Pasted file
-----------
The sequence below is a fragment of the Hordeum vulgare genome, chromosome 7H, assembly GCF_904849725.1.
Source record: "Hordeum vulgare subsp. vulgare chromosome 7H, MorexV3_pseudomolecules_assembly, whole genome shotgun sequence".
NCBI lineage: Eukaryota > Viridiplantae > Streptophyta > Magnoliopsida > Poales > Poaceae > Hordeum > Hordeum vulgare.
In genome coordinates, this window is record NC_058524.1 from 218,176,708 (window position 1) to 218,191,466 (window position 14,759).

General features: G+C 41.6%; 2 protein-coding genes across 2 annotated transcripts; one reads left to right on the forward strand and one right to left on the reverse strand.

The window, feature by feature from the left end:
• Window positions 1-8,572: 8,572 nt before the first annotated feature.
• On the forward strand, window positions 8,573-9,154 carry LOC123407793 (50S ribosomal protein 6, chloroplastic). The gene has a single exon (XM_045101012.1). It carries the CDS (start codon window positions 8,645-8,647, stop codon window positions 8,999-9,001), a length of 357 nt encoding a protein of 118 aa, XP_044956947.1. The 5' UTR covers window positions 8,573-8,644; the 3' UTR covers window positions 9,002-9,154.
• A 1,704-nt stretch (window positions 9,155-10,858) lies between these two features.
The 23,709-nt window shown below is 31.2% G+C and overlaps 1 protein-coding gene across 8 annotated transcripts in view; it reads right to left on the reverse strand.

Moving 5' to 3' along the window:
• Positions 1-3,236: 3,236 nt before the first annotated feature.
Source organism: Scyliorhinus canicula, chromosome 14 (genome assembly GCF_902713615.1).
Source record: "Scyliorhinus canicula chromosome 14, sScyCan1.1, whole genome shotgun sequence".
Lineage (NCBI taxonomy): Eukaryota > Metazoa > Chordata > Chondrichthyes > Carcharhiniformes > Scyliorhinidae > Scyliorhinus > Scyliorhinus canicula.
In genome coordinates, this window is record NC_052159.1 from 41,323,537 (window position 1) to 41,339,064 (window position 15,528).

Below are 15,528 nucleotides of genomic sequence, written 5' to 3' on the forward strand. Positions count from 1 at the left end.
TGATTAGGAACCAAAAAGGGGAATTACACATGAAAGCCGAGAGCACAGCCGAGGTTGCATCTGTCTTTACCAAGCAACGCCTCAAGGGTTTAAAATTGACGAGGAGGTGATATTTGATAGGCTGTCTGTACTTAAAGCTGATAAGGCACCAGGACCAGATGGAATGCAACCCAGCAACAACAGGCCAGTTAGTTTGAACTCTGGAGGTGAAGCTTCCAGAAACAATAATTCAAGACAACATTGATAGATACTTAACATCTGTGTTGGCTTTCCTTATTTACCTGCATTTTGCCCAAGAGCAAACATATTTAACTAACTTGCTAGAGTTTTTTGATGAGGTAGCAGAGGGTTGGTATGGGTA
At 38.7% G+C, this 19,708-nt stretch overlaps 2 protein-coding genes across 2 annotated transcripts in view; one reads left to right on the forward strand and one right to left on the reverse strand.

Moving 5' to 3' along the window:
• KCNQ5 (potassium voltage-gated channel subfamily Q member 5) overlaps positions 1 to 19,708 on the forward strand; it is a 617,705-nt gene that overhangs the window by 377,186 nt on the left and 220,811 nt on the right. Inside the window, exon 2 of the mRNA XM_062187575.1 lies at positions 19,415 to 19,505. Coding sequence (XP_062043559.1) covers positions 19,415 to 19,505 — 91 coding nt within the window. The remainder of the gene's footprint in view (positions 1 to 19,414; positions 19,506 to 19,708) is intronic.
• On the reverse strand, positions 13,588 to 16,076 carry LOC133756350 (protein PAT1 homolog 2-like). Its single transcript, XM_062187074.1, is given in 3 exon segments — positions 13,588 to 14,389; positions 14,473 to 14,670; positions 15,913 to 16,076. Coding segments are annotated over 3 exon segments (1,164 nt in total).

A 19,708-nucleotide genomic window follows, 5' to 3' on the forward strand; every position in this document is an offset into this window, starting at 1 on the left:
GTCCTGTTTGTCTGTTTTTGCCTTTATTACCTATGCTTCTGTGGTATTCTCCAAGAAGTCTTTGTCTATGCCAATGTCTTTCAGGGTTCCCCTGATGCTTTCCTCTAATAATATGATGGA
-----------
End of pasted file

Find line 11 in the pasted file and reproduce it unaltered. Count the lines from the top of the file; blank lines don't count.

Moving 5' to 3' along the window: